In 2011, Wheelock’s excavation expanded, and the team recovered a wide range of artifacts including architectural items such as brick, nails, and hinges; a variety of ceramics including redware, slipware, and tobacco pipe bowls; wine bottle fragments, glass slag, and other vessel glass; faunal remains—bones and hair of swine, and shells of quahogs and oysters; and prehistoric rhyolite flake (carved rock). Chartier’s report concludes that these finds are more than just interesting pieces from the past; the discoveries have illuminated such historical detail as “what settlers ate, what sorts of material furnishings they surrounded themselves with, and even how they dressed.”
As the importance and extent of the findings grew, Keyes began to see the potential of the site as a center for exploration and education; after all, he says, “this is the only intact second-quarter 17th-century homesite that we know of in New England.” In 2013, Keyes officially formed the North Atlantic Archaeological Collaborative as a nonprofit, and the dig site became known as the Tobey Site, named after the family that had owned the knoll. “I’m not an archaeologist myself, but a business coach,” Keyes says. “My job is to promote and create an entity that can get the archaeologists what they need so they can do their work.” While Wheelock continues to serve as the site’s lead field archaeologist, the team also includes J. Eric Deetz, principal; Dr. Luke Pecoraro, assistant investigator; Katie Wiggins, staff archaeologist; and Dr. Fred Dunford, who specializes in the analysis of “prehistoric” (before English settlement) or “Native” discoveries.
“There are a million reasons why the Tobey Site shouldn’t have ever been discovered,” says Keyes. “It wanted to be discovered, and now we are saving it in perpetuity for education.” According to Deetz, who specializes in English colonial archaeology, it is incredibly rare to find archeological sites so undisturbed in such heavily settled areas as New England. “How fortunate it is,” Keyes adds, “that the field was never plowed.” As the team began unearthing more and more Native artifacts, Dunford’s expertise became all the more critical. Keyes says that Dunford, who co-authored the 1997 book Secrets in the Sand: The Archaeology of Cape Cod, has helped to identify items on the site including a sharpening stone of coarse glacial cobble, a “plummet-like” stone that may have been used for fishing or for weaving, signatures in rock, amethyst which was likely used for healing or spiritual practices, and three atlatl counterweights from some 6,000 years ago, probably used for mammoth hunting.
Though professionals have completed the bulk of the excavation, Keyes says school groups have also contributed. For example, Keyes’ niece, Olivia Horman, was in 7th grade when she asked if her class could visit the Tobey Site for field research. Keyes consented, and put the students to work when they arrived. Soon the youngsters’ shovels hit what would prove integral to mapping out the original floor plan. “They came right down on the fireplace,” says Keyes. Then, in 2014, students on a field trip from The Winsor School in Boston dug into a rock pile, which led to the discovery of a root cellar—the site’s lower story.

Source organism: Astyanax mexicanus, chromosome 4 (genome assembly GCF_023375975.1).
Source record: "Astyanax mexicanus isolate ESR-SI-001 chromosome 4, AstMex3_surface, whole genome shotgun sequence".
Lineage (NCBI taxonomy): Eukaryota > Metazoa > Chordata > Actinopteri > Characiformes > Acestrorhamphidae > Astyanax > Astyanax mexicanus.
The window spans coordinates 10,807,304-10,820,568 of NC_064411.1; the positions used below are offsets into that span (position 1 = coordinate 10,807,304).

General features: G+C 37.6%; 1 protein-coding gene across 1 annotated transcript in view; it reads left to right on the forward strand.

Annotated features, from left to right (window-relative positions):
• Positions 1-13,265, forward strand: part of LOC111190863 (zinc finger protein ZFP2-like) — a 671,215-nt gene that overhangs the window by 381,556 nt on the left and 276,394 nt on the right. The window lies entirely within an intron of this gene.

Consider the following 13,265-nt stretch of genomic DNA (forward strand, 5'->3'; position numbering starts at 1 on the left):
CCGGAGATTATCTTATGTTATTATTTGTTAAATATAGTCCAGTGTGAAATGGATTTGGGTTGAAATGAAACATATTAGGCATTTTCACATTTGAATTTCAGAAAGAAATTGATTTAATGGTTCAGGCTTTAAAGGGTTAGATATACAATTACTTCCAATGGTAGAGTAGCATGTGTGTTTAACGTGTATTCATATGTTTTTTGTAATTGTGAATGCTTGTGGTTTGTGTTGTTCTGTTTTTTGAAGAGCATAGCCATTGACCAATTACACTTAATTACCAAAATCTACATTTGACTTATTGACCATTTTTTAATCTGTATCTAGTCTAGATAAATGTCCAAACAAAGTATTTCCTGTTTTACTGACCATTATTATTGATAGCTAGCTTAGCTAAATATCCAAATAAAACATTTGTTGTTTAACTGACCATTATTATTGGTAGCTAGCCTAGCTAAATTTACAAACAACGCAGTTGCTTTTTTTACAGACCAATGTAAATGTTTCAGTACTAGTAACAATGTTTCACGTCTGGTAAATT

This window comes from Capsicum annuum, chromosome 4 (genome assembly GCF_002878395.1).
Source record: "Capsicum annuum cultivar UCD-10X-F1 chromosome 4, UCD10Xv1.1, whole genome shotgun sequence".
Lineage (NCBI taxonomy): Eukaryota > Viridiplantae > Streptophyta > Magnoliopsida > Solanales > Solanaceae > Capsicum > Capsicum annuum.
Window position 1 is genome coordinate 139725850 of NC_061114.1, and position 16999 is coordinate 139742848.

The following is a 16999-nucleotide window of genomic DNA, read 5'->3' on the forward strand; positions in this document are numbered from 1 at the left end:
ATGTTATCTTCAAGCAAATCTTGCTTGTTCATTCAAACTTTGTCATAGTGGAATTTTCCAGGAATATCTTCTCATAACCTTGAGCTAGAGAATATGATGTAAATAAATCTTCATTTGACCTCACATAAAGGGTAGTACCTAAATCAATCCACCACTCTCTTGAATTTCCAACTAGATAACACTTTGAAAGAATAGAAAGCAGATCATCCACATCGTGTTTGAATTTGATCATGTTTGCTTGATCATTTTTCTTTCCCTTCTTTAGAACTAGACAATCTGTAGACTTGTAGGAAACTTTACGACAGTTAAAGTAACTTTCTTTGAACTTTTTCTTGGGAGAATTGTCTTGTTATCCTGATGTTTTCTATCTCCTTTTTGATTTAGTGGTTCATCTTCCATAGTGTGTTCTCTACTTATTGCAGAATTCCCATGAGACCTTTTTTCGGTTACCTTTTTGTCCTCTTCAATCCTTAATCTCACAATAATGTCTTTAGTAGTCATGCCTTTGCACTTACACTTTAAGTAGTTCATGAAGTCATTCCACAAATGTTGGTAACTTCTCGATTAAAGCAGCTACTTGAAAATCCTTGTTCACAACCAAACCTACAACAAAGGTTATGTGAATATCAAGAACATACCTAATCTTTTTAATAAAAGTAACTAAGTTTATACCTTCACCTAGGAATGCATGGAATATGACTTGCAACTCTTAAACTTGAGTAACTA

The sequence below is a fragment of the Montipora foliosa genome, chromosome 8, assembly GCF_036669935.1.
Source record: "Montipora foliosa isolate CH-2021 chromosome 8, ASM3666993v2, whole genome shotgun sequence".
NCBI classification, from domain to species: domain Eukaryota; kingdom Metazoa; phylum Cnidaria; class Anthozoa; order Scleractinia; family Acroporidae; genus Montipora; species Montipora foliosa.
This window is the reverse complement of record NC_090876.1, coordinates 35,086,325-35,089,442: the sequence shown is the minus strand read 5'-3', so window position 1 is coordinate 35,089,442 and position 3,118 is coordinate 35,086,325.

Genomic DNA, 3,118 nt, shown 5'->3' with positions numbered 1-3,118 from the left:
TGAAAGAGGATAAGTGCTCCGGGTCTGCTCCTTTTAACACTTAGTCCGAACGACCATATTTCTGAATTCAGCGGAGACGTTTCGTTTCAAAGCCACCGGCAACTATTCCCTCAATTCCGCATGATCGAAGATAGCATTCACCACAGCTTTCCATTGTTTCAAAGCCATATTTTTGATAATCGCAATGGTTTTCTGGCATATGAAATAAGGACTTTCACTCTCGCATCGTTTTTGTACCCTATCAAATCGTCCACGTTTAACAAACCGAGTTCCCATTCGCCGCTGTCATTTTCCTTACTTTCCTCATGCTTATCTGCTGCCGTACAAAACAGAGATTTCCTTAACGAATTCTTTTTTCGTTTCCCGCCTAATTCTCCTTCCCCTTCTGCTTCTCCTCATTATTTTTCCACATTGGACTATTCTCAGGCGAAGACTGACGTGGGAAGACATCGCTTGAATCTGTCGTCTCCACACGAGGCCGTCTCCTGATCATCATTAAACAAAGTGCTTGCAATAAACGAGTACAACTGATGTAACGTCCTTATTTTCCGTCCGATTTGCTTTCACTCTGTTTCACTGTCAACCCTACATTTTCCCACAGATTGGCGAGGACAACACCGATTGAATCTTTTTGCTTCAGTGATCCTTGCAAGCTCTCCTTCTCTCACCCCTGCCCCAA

“We’ve only scratched the surface,” says Keyes, who adds that he and his team believe they will also discover outbuildings and barns. “This is the quintessential 17th-century home site,” he says, but he adds a disclaimer. “In archeology, the site has to tell the story; if you guess, you will be wrong.”
The busiest months for school visits have been May and June, when the soil is dry enough for digging and when teachers are most anxious to find venues for learning outside of their classrooms. Most groups come from elementary schools, but older students have also participated, and the collaborative also offers programming for adults. Recently, Keyes entered into an agreement with the Sandwich board of selectmen to lease the historic Deacon Eldred House, a stone’s throw from his own residence, which will allow the collaborative to showcase its artifacts. Since the knoll site is essentially in his backyard, Keyes has been looking for a more public space to host talks and visiting displays.
Keyes says the Deacon Eldred House will also facilitate the expansion of the “virtual field trip” program that he and Wheelock piloted in November of 2016, when they used Google Hangouts to live-stream an interactive presentation with nearly 100 fifth graders at a middle school in Longview, Texas.
Keyes anticipates that 2017 will prove to be an auspicious year for the collaborative, and he has already begun the process of taking the virtual field trip to more schools across the country. However, as with the Deacon Eldred House display, a number of details remain to be sorted out. “We have a lot of work to complete before we open to the public,” says Keyes. He is optimistic that the various pieces will fall into place over the coming months, though, and he looks forward to making this archaeological project a four-season offering. “That’s our charge,” he adds, “to educate the public, young and old.”
More information about the North Atlantic Archaeological Collaborative can be found at naarchaeology.org
Chris White is freelance writer who teaches English at Tabor Academy in Marion.